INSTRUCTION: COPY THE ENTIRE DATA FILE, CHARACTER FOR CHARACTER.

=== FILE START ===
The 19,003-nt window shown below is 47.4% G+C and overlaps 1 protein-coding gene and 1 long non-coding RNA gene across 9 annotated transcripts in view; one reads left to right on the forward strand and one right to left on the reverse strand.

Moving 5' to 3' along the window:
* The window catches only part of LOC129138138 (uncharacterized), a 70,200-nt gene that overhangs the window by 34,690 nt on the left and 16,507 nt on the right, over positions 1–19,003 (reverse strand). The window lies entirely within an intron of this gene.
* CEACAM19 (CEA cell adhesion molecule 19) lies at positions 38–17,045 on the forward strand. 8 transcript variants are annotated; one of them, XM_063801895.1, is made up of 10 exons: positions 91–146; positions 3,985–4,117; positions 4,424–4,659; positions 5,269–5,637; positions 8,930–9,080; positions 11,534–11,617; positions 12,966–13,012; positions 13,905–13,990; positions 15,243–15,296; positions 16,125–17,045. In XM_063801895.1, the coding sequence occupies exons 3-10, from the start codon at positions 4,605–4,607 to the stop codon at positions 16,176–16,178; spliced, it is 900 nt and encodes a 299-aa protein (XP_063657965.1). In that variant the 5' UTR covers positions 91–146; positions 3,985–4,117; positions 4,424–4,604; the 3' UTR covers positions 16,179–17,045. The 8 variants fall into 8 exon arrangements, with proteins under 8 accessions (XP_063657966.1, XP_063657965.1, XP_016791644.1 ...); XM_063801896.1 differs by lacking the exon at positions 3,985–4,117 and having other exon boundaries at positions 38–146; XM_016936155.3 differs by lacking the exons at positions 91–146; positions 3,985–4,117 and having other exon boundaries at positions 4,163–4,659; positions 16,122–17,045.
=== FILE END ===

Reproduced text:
The 19,003-nt window shown below is 47.4% G+C and overlaps 1 protein-coding gene and 1 long non-coding RNA gene across 9 annotated transcripts in view; one reads left to right on the forward strand and one right to left on the reverse strand.

Moving 5' to 3' along the window:
* The window catches only part of LOC129138138 (uncharacterized), a 70,200-nt gene that overhangs the window by 34,690 nt on the left and 16,507 nt on the right, over positions 1–19,003 (reverse strand). The window lies entirely within an intron of this gene.
* CEACAM19 (CEA cell adhesion molecule 19) lies at positions 38–17,045 on the forward strand. 8 transcript variants are annotated; one of them, XM_063801895.1, is made up of 10 exons: positions 91–146; positions 3,985–4,117; positions 4,424–4,659; positions 5,269–5,637; positions 8,930–9,080; positions 11,534–11,617; positions 12,966–13,012; positions 13,905–13,990; positions 15,243–15,296; positions 16,125–17,045. In XM_063801895.1, the coding sequence occupies exons 3-10, from the start codon at positions 4,605–4,607 to the stop codon at positions 16,176–16,178; spliced, it is 900 nt and encodes a 299-aa protein (XP_063657965.1). In that variant the 5' UTR covers positions 91–146; positions 3,985–4,117; positions 4,424–4,604; the 3' UTR covers positions 16,179–17,045. The 8 variants fall into 8 exon arrangements, with proteins under 8 accessions (XP_063657966.1, XP_063657965.1, XP_016791644.1 ...); XM_063801896.1 differs by lacking the exon at positions 3,985–4,117 and having other exon boundaries at positions 38–146; XM_016936155.3 differs by lacking the exons at positions 91–146; positions 3,985–4,117 and having other exon boundaries at positions 4,163–4,659; positions 16,122–17,045.